What it takes to build one team
To get from Linz to Neumarkt, Mühlkreis, a little residential area outside of Linz, you go through a rather long tunnel. Tanja Weidinger, HR lead at Fretello, told me that you could be experiencing 2 types of weather at the beginning and end of the tunnel - that’s how long it was.
We were heading to Tanja’s house up in the hills to finish our day with a Diverse Workspace shoot.
Tanja, and CTO/co-founder Wolfgang Damm were Remoter Project’s Austrian participants. I couldn’t believe it happened because it had taken me a long time to get in contact with them. Turns out Tanja had just started at the company when I cold e-mailed them. I don’t think we actually spoke until 1.5 to 2 months since the message, but not long after, I found myself staring out the window of an ÖBB train to Linz.
On the day of our meeting, one of their engineers Markus gave me a lift to their coworking space, Neue Werft. Normally, I wouldn’t ask for help but Google Maps didn’t show me any transit options. Nada. It was, get a ride, or walk 45 minutes.
Fretello is an AI-based music education app empowering people to express themselves through music by learning to play guitar. They work with top-notch teachers and famous guitar players to develop their courses. But what’s more important to highlight is their commitment to creating a leveled playing field employee experience stemming from their remote foundation and ethos.
Commitment of togetherness
Fretello’s remote work journey consists of one key factor - the importance of togetherness, of one journey for all employees. They’re super cognizant of the difficulties that arise in companies that aren’t proactively improving their work culture.
For instance, when they were trying to host workshops for the entire company, there’d been employees who couldn’t attend in person. Fretello was determined to include everyone with virtual solutions. It wasn’t a straight shot, they definitely had to learn from trial and error.
“We do get together with the team from time to time for a UX workshop and the whole company can participate. We usually tackle either a tough challenge on the product or some new initiative that will result in a feature. Some team members are not able to train but we still wanted to include them remotely. And what we learned was, the first time we ran it, a bad audio experience distracted it for those attending remotely. So the next time we had a Savannah, 360-degree directional microphone in the room. Another thing we learned is that just having one camera capturing the room or capturing this person speaking isn’t inclusive because you can’t read the full room. So we usually use two machines and capture video for the whole room.”
- Wolfgang Damm
We jump into further discussions about how Fretello fosters good communications and relationships with their employees.
Tanja mentions that they are also working on improving their onboarding processes.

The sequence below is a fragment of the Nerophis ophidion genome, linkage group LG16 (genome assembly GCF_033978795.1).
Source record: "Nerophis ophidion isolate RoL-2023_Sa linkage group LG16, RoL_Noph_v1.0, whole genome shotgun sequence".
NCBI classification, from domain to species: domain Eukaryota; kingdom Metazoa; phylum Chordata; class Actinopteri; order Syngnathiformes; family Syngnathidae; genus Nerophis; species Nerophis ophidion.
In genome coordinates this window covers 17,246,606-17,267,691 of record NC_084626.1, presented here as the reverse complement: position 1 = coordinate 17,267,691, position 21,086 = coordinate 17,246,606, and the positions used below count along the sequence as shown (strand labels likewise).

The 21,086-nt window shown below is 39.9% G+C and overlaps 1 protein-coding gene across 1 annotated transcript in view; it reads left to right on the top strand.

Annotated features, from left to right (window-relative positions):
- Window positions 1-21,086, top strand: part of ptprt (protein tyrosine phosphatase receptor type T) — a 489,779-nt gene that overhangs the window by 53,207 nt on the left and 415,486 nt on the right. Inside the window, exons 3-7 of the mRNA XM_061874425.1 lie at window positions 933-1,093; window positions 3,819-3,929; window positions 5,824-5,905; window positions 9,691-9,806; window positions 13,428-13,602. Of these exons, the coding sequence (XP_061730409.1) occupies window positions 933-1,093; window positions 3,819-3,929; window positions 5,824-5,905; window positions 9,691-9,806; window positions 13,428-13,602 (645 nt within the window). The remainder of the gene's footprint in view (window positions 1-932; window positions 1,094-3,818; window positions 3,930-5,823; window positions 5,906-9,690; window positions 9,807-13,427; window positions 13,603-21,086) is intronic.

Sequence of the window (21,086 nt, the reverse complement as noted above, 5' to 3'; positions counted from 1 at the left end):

“We’re currently working on an onboarding experience. When you have a remote setup, as a new employee, it’s a little difficult to get how everything’s running. What the tradition and customs are within the team, how people are actually acting, what are the rules, whom to address with what... We sent out a survey to the entire team to really get everyone’s input.
Same for a team member who just started yesterday, actually, because his perspective, of course, is most valuable. He is in that situation where he wants to learn about the company, what his needs are, giving me an idea to then being able to design a proper journey together with the entire team to make it as memorable and as enjoyable as possible for the new employees starting within our team.”
- Tanja Weidinger
Tanja is also keen on breaking down stereotypes of human resources being just an ‘admin’ role, especially in remote teams as she explains in this video.
Parent hat on!
Maybe some readers out there can’t relate to me because of generational differences. But I hope you can relate to some of the guests that participate in the Remoter Project. This one’s for all the new families and parents out there. Tanja and Wolfgang both have young children, which became a game-changer and influenced their position about remote work. It’s played an important part in their relationships with their families, especially as they manage their availability.
Before leaving their space to go to Tanja’s, I remembered seeing a couple of people learning how to play the cup song. Markus and Wolfgang went into a separate room to start building their super AI computer. They had received a package in the mail that had them tinkering away. Fretello’s remote structure is a story of a company that’s leveling out the playing field for their team members.
But it’s not just about staff retention or larger talent pools, it ultimately is a forward-thinking solution that plays a part in scaling a company efficiently. But to achieve the best outcome, Fretello’s got the right idea of strengthening the collective journey for their employees to embark on, regardless of location.